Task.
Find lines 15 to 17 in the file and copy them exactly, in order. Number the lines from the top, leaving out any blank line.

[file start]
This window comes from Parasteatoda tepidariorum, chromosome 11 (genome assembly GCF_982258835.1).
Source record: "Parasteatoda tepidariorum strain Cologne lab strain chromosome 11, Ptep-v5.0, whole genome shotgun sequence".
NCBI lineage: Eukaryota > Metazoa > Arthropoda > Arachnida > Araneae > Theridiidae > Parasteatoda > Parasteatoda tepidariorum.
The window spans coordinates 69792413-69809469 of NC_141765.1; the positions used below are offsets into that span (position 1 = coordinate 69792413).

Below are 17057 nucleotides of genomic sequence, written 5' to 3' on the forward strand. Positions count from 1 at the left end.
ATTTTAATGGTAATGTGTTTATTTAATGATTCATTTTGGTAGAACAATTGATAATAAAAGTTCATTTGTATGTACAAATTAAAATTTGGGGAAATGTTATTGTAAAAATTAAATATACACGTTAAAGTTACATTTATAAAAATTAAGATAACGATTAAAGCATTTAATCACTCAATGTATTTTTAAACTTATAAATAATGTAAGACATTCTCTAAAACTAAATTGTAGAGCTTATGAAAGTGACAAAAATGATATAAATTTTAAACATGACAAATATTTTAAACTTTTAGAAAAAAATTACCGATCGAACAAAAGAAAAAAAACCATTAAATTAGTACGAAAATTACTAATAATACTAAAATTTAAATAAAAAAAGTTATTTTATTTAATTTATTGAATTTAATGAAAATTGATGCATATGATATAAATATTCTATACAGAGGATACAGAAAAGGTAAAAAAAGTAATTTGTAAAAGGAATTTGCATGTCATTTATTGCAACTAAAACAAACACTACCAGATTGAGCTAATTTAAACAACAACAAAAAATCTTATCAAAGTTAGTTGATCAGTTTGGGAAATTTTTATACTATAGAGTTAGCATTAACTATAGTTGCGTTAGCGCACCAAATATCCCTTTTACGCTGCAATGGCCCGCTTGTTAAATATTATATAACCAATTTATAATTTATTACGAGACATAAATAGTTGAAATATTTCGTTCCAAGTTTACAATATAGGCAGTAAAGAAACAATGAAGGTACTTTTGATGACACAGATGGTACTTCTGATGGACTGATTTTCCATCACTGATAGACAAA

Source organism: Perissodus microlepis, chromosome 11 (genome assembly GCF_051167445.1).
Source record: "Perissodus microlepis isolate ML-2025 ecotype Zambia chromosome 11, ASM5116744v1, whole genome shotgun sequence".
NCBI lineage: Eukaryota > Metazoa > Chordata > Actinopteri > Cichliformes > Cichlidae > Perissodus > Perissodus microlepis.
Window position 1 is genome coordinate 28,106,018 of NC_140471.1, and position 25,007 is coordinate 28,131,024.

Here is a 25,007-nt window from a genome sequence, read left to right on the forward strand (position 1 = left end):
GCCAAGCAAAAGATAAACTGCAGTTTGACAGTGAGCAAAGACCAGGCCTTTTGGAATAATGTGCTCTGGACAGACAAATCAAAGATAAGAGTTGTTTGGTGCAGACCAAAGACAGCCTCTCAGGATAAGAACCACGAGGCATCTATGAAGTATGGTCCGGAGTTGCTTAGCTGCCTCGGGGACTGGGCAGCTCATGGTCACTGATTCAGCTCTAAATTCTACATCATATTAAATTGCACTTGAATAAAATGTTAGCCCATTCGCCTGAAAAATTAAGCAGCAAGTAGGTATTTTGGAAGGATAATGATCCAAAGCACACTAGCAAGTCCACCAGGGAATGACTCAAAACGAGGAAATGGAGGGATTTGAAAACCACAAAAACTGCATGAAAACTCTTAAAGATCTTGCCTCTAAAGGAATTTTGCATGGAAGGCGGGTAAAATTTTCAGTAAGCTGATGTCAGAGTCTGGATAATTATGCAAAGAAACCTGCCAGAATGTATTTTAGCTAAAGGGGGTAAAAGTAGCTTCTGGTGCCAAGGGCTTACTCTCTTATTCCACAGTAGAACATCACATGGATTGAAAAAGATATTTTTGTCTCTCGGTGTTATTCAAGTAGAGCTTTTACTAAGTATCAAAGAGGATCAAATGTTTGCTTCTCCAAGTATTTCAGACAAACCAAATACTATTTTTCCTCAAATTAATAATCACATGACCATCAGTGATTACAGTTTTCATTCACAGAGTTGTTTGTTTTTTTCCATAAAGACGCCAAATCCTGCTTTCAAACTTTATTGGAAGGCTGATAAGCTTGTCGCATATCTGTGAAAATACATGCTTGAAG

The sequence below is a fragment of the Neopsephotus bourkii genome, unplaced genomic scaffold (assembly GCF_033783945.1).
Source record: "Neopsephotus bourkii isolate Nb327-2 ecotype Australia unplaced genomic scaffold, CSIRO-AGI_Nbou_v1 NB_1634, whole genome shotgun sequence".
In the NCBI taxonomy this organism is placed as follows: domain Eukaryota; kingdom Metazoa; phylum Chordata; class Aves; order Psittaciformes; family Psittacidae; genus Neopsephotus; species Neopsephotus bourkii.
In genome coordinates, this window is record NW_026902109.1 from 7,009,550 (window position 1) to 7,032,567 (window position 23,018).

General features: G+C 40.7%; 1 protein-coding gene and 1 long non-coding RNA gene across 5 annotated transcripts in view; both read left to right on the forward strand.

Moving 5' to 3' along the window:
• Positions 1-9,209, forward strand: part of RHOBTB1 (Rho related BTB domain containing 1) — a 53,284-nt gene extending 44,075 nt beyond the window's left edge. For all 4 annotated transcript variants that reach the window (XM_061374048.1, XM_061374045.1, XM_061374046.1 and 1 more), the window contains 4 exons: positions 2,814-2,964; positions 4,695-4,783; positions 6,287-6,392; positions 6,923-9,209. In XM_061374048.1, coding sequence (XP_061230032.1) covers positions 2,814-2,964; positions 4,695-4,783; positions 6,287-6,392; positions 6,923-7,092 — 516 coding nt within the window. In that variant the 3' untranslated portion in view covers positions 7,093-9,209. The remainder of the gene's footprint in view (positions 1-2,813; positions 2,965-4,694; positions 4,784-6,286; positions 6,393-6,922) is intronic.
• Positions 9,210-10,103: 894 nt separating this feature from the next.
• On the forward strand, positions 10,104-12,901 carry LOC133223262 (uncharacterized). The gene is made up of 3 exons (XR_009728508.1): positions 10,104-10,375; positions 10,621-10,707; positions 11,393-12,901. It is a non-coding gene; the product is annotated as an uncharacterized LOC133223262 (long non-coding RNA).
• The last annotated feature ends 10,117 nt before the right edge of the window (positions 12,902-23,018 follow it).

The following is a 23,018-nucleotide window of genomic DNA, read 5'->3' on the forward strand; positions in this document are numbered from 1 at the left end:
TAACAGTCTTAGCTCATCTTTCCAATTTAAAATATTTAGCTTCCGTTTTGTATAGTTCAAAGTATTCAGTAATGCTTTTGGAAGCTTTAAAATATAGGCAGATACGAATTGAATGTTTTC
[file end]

In the NCBI taxonomy this organism is placed as follows: domain Eukaryota; kingdom Metazoa; phylum Chordata; class Aves; order Psittaciformes; family Psittacidae; genus Neopsephotus; species Neopsephotus bourkii.
In genome coordinates, this window is record NW_026902109.1 from 7,009,550 (window position 1) to 7,032,567 (window position 23,018).

General features: G+C 40.7%; 1 protein-coding gene and 1 long non-coding RNA gene across 5 annotated transcripts in view; both read left to right on the forward strand.